East Lake Management and Grace Memorial Development Corp. plan to build a 56-unit, totally affordable residential building on the site of a police parking lot at Ogden and Homan.

The West Side ward decimated by the riots that followed the assassination of Dr. Martin Luther King Jr. has also been buoyed by the plan known as Lawndale Redefined. It’s a mixed use development, complete with affordable and market rate housing, a restaurant and a small convenience market. It’ part of Lightfoot’s signature Invest South/West program.

The North Lawndale Employment Network got a $2.5 million Neighborhood Opportunity Fund grant to build a state-of-the-art workforce campus at Roosevelt and Homan.

Ald. Michael Scott Jr. takes a photo during Mayor Lori Lightfoot’s first Chicago City Council meeting, on May 29, 2019.

Ald. Michael Scott Jr. (24th) takes a photo during Mayor Lori Lightfoot’s first Chicago City Council meeting, in May 2019.

And Cinespace Studios, the family-owned film and television production center partially located in Scott’s ward, was sold to TPG Real Estate Partners for $1.1 billion and is now planning a major expansion.

“The next alderman will have plenty of groundbreakings to attend,” Scott said.

“There is so much activity going on, it puts North Lawndale in a position to be successful — not just until the end of this term, but for years to come.”

As Education Committee chair, Scott watched as the Chicago Teachers Union battled constantly with Lightfoot. There were strikes and standoffs during the pandemic, as staff refused to report in person over safety concerns, leading to weeks of missed classes.

Now that Stacy Davis Gates has been elected the CTU’s new president, Scott said Lightfoot will “have to get her ducks in a row because the union is very organized.”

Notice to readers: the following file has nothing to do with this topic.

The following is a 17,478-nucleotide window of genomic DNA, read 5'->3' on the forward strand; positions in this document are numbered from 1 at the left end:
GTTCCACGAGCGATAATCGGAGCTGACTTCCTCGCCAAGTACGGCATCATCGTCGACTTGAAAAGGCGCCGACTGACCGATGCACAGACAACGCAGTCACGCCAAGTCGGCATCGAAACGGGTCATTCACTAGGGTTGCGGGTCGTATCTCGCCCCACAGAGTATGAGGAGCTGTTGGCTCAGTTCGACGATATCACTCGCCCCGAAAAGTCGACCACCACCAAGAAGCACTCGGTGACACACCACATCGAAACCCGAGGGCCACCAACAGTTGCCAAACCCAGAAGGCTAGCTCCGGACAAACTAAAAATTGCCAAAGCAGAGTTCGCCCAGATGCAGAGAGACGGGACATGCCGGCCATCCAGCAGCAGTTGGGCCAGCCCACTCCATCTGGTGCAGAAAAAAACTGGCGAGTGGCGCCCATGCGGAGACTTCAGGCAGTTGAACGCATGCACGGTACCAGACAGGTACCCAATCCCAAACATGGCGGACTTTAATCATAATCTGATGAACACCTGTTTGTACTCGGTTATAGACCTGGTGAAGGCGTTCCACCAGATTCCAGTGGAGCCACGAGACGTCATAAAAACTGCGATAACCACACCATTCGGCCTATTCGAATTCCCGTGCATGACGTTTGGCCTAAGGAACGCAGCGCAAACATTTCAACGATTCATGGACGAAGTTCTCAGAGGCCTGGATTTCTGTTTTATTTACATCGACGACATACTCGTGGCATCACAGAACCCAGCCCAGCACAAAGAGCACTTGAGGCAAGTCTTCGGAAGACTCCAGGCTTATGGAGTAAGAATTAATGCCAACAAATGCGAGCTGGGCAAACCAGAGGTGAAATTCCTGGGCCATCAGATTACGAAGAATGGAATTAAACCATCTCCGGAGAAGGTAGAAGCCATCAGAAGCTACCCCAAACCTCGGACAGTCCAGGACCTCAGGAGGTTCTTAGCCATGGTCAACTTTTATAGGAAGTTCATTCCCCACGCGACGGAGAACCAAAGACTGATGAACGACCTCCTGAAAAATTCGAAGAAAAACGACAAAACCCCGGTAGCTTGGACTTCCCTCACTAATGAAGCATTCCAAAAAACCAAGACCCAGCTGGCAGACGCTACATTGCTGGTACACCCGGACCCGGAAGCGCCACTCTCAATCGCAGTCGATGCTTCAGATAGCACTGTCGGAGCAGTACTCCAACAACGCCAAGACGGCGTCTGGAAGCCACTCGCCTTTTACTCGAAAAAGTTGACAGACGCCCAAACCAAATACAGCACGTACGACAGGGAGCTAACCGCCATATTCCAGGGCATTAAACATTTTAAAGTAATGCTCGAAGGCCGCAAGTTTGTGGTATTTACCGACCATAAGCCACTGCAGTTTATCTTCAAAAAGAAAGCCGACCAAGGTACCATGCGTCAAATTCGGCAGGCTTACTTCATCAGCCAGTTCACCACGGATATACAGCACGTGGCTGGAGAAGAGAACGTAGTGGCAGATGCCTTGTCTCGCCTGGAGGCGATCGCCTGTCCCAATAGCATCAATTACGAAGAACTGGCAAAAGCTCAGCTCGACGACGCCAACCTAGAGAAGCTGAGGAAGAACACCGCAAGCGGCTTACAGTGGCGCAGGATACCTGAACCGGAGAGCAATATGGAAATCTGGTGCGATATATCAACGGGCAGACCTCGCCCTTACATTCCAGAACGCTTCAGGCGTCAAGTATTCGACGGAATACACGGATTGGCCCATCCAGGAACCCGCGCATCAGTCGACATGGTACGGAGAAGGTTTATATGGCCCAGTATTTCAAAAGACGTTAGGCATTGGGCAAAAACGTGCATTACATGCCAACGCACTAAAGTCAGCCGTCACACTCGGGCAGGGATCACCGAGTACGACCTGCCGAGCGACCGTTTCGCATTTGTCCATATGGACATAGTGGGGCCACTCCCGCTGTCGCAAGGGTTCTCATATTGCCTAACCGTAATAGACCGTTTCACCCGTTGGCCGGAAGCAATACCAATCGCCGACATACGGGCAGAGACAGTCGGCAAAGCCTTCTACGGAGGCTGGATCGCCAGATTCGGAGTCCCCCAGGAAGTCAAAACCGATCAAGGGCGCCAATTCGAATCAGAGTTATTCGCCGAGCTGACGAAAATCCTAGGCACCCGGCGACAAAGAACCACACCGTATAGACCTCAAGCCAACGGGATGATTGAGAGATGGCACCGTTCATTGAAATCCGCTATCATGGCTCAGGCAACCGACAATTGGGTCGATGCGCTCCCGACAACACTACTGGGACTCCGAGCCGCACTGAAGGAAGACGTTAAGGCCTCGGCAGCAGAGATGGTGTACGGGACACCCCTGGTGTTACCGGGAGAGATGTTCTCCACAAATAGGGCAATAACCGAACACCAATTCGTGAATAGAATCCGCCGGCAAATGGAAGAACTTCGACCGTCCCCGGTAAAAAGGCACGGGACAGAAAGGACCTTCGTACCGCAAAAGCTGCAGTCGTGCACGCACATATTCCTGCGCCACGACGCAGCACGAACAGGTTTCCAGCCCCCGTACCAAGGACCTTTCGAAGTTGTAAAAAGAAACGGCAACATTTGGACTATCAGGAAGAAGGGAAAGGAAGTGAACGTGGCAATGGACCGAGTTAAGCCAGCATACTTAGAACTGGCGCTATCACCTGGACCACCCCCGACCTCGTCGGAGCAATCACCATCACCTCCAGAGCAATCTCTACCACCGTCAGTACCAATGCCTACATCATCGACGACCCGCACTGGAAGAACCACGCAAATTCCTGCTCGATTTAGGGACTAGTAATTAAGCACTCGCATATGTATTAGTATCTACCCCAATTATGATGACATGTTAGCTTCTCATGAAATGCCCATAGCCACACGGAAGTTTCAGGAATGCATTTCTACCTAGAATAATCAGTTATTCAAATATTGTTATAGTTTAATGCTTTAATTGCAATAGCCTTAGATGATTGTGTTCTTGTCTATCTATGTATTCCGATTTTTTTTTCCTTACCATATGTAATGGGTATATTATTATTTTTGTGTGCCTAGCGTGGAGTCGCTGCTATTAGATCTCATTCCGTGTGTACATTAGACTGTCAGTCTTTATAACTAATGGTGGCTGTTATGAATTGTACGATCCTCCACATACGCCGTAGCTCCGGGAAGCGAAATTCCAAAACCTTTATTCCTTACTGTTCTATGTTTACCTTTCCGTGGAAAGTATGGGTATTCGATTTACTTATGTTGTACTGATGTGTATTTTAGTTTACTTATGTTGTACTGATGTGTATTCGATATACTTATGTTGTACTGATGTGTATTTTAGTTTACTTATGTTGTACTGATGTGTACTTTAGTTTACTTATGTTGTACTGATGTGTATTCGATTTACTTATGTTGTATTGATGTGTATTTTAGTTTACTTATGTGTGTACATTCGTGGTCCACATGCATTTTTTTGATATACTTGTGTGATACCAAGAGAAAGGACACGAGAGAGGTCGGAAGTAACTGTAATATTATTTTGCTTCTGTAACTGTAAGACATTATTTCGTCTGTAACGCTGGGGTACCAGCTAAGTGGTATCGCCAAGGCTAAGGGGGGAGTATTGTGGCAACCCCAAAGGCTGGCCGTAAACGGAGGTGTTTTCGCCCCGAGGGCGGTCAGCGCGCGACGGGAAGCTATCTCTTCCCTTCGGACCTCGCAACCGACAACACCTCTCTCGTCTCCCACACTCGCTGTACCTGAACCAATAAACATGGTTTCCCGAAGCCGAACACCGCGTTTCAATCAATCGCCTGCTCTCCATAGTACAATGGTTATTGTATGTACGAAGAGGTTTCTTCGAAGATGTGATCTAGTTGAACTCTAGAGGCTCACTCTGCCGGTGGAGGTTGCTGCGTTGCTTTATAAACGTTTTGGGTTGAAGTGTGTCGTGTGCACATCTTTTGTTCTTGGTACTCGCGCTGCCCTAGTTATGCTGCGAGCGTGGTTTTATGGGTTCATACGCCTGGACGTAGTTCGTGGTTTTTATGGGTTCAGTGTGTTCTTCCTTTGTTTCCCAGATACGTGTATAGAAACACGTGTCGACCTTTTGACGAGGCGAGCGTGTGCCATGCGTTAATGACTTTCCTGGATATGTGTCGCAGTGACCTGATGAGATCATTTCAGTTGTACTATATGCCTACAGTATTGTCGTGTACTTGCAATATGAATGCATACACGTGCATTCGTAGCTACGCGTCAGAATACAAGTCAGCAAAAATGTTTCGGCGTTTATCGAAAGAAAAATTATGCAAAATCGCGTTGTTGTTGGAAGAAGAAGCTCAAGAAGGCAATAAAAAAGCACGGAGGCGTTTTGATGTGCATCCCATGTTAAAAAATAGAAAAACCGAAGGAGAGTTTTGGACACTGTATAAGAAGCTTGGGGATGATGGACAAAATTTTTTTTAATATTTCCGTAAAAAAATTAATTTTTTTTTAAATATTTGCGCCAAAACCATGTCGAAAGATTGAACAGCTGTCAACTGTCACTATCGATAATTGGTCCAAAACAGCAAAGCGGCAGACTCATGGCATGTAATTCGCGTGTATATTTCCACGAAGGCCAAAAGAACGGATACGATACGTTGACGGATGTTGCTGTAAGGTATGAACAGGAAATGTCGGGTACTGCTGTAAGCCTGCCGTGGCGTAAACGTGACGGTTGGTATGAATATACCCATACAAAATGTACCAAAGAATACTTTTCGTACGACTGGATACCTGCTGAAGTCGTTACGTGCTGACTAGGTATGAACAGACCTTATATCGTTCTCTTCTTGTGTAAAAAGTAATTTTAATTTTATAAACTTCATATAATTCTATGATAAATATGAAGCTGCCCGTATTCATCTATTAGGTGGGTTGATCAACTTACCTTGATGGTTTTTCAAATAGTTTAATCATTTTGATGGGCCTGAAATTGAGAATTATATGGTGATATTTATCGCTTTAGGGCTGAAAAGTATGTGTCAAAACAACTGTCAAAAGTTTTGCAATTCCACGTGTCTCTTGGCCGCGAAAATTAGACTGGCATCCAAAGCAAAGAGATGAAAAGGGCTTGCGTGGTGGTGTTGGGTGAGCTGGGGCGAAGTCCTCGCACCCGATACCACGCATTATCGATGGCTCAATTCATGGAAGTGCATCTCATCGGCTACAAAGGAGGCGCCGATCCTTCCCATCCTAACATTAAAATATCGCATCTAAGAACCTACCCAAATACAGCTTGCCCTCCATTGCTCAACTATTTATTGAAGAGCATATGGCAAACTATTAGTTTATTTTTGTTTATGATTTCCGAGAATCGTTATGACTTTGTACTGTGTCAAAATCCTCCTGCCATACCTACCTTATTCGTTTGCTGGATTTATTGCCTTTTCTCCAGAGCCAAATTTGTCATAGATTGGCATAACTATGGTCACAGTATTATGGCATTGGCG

“All of the things they do aren’t wrong. But, all of the things that they do aren’t right, either. I would like to see a balance,” Scott said.

“I don’t want to talk about what was done wrong or place the blame on anybody’s shoulders. It’s been a cantankerous relationship on both sides and, for the benefit of the children of Chicago, both sides will have to sit at the table and play nice.”

Michael Scott Sr. was an all-purpose troubleshooter for former Mayor Richard M. Daley and once served as Park Board president.

The retiring alderperson said his father “would be happy to see me get out of this life and start a new chapter.”

“He told me before I got into this game that there’s no money in running for public office. That it’s a thankless job and that, if I really wanted to do that, I should make money before running for office,” Scott Jr. said.

“I did the exact opposite because I thought my community needed help.”

Ald. Michael Scott Jr. holds his head during a contentious Chicago City Council meeting in December 2019.

Ald. Michael Scott Jr. (24th), during a contentious Chicago City Council meeting in December 2019 at which aldermen were scheduled to vote on an attempt by the Black Caucus to delay sales of recreational marijuana in Chicago for six months to give African American and Hispanic people a chance to get a piece of the action.

via Chicago Sun-Times

May 24, 2022 at 08:14AM